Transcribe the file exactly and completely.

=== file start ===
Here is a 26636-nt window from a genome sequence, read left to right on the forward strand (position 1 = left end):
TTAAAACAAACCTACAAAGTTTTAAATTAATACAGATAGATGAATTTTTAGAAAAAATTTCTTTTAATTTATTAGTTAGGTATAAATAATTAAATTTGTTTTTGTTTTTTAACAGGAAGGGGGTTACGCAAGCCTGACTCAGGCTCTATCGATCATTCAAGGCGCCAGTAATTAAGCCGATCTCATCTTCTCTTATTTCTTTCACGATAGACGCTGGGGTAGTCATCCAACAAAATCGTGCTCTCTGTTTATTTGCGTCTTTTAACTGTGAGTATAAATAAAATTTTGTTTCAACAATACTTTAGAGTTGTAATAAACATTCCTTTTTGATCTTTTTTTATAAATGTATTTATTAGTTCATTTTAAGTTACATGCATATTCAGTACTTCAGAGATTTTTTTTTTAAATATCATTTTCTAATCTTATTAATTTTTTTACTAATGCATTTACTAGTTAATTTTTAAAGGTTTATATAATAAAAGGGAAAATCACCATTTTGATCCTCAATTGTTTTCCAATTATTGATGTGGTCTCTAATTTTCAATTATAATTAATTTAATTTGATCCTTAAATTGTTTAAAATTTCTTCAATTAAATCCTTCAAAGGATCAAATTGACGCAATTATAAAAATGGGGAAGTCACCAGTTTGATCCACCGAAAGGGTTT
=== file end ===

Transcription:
Here is a 26636-nt window from a genome sequence, read left to right on the forward strand (position 1 = left end):
TTAAAACAAACCTACAAAGTTTTAAATTAATACAGATAGATGAATTTTTAGAAAAAATTTCTTTTAATTTATTAGTTAGGTATAAATAATTAAATTTGTTTTTGTTTTTTAACAGGAAGGGGGTTACGCAAGCCTGACTCAGGCTCTATCGATCATTCAAGGCGCCAGTAATTAAGCCGATCTCATCTTCTCTTATTTCTTTCACGATAGACGCTGGGGTAGTCATCCAACAAAATCGTGCTCTCTGTTTATTTGCGTCTTTTAACTGTGAGTATAAATAAAATTTTGTTTCAACAATACTTTAGAGTTGTAATAAACATTCCTTTTTGATCTTTTTTTATAAATGTATTTATTAGTTCATTTTAAGTTACATGCATATTCAGTACTTCAGAGATTTTTTTTTTAAATATCATTTTCTAATCTTATTAATTTTTTTACTAATGCATTTACTAGTTAATTTTTAAAGGTTTATATAATAAAAGGGAAAATCACCATTTTGATCCTCAATTGTTTTCCAATTATTGATGTGGTCTCTAATTTTCAATTATAATTAATTTAATTTGATCCTTAAATTGTTTAAAATTTCTTCAATTAAATCCTTCAAAGGATCAAATTGACGCAATTATAAAAATGGGGAAGTCACCAGTTTGATCCACCGAAAGGGTTT